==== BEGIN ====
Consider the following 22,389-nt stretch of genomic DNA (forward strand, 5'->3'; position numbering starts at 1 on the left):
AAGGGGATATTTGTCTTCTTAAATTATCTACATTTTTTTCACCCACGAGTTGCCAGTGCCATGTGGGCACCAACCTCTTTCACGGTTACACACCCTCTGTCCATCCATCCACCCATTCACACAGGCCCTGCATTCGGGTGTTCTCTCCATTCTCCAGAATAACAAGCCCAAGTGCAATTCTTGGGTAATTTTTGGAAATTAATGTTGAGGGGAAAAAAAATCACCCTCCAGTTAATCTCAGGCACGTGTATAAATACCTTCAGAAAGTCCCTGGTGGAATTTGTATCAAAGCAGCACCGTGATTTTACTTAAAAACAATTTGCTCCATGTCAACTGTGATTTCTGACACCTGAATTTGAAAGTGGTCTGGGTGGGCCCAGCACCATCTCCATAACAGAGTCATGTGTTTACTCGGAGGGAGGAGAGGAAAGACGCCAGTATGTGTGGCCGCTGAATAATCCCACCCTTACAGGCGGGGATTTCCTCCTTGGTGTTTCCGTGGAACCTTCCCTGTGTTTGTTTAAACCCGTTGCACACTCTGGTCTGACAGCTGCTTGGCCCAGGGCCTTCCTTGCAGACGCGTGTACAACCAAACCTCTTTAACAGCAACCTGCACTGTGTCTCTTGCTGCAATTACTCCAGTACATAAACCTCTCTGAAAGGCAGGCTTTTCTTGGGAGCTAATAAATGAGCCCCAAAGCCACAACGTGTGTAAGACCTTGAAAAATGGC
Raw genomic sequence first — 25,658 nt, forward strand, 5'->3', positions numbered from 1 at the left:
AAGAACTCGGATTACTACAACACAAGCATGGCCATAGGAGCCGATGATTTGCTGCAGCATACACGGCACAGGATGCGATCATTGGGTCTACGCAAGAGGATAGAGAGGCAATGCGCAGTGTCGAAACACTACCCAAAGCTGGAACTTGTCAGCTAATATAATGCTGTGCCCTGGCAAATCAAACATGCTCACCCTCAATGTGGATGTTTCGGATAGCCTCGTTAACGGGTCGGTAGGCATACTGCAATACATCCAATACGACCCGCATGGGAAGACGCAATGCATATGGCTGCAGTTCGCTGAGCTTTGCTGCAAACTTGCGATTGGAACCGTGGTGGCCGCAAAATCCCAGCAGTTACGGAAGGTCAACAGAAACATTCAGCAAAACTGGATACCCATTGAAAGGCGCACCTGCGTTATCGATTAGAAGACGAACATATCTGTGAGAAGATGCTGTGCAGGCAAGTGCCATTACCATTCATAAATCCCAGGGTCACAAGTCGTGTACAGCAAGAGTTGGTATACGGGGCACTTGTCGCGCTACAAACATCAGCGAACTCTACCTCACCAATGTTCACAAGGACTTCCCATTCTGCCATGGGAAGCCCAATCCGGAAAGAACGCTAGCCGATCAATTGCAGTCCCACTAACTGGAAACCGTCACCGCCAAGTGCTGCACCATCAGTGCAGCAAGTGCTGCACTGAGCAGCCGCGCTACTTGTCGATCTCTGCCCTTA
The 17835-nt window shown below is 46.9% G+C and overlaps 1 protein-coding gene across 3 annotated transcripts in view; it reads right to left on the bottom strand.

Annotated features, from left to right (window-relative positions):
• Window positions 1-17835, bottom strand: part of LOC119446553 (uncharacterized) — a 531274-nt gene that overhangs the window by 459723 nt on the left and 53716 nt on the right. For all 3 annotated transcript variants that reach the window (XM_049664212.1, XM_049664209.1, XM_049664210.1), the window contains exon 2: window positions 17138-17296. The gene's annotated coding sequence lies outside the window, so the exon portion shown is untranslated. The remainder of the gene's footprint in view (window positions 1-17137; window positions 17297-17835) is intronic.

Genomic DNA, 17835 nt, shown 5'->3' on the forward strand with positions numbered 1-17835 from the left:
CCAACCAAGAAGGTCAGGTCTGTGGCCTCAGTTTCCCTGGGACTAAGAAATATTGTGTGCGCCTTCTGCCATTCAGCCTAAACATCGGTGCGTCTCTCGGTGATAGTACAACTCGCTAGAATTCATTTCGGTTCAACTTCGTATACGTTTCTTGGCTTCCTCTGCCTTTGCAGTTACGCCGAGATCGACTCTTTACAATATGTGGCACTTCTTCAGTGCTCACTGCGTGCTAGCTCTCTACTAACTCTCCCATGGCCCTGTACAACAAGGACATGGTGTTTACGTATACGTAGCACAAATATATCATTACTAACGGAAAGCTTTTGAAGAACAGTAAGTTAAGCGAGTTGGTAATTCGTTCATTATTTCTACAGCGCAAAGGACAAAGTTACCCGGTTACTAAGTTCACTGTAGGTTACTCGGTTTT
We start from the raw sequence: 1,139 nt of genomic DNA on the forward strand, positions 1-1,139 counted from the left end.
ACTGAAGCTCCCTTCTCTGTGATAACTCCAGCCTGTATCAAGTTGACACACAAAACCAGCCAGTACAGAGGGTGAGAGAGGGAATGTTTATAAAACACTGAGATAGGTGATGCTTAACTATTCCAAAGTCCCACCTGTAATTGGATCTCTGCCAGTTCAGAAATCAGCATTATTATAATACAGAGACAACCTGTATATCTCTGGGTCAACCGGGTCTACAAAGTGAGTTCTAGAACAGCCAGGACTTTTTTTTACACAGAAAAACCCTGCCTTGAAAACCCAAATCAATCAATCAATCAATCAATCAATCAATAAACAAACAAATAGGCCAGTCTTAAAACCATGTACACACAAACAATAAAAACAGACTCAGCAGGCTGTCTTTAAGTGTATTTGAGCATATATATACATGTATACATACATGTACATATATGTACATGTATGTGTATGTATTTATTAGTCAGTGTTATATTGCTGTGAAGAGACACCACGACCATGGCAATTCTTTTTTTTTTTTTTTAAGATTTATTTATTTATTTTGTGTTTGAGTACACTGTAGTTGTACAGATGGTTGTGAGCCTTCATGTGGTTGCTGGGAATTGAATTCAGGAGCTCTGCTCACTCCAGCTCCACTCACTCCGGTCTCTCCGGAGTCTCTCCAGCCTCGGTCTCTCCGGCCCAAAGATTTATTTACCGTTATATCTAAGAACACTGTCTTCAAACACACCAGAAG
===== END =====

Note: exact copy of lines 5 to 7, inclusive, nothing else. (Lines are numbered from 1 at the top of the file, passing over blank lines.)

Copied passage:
The 17835-nt window shown below is 46.9% G+C and overlaps 1 protein-coding gene across 3 annotated transcripts in view; it reads right to left on the bottom strand.

Annotated features, from left to right (window-relative positions):
• Window positions 1-17835, bottom strand: part of LOC119446553 (uncharacterized) — a 531274-nt gene that overhangs the window by 459723 nt on the left and 53716 nt on the right. For all 3 annotated transcript variants that reach the window (XM_049664212.1, XM_049664209.1, XM_049664210.1), the window contains exon 2: window positions 17138-17296. The gene's annotated coding sequence lies outside the window, so the exon portion shown is untranslated. The remainder of the gene's footprint in view (window positions 1-17137; window positions 17297-17835) is intronic.